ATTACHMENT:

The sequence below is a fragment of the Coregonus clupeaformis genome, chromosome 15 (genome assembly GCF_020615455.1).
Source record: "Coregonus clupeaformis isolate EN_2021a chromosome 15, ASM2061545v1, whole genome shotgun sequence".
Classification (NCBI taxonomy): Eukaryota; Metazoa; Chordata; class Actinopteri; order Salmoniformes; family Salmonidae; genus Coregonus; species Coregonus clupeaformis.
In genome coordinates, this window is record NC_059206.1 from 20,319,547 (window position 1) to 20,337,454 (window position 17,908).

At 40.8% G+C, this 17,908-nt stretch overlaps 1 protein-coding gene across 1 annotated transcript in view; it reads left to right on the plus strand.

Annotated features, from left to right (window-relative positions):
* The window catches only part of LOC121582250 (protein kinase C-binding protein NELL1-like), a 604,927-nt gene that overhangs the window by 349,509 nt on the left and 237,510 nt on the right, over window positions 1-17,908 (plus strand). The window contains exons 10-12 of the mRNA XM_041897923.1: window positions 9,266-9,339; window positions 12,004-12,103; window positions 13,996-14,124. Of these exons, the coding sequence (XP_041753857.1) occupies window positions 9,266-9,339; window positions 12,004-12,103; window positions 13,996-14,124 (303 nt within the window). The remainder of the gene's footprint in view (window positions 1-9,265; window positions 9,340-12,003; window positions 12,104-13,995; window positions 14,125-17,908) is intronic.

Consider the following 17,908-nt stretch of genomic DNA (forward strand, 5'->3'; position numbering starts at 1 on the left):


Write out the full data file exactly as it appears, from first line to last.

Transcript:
The sequence below is a fragment of the Coregonus clupeaformis genome, chromosome 15 (genome assembly GCF_020615455.1).
Source record: "Coregonus clupeaformis isolate EN_2021a chromosome 15, ASM2061545v1, whole genome shotgun sequence".
Classification (NCBI taxonomy): Eukaryota; Metazoa; Chordata; class Actinopteri; order Salmoniformes; family Salmonidae; genus Coregonus; species Coregonus clupeaformis.
In genome coordinates, this window is record NC_059206.1 from 20,319,547 (window position 1) to 20,337,454 (window position 17,908).

At 40.8% G+C, this 17,908-nt stretch overlaps 1 protein-coding gene across 1 annotated transcript in view; it reads left to right on the plus strand.

Annotated features, from left to right (window-relative positions):
* The window catches only part of LOC121582250 (protein kinase C-binding protein NELL1-like), a 604,927-nt gene that overhangs the window by 349,509 nt on the left and 237,510 nt on the right, over window positions 1-17,908 (plus strand). The window contains exons 10-12 of the mRNA XM_041897923.1: window positions 9,266-9,339; window positions 12,004-12,103; window positions 13,996-14,124. Of these exons, the coding sequence (XP_041753857.1) occupies window positions 9,266-9,339; window positions 12,004-12,103; window positions 13,996-14,124 (303 nt within the window). The remainder of the gene's footprint in view (window positions 1-9,265; window positions 9,340-12,003; window positions 12,104-13,995; window positions 14,125-17,908) is intronic.

Consider the following 17,908-nt stretch of genomic DNA (forward strand, 5'->3'; position numbering starts at 1 on the left):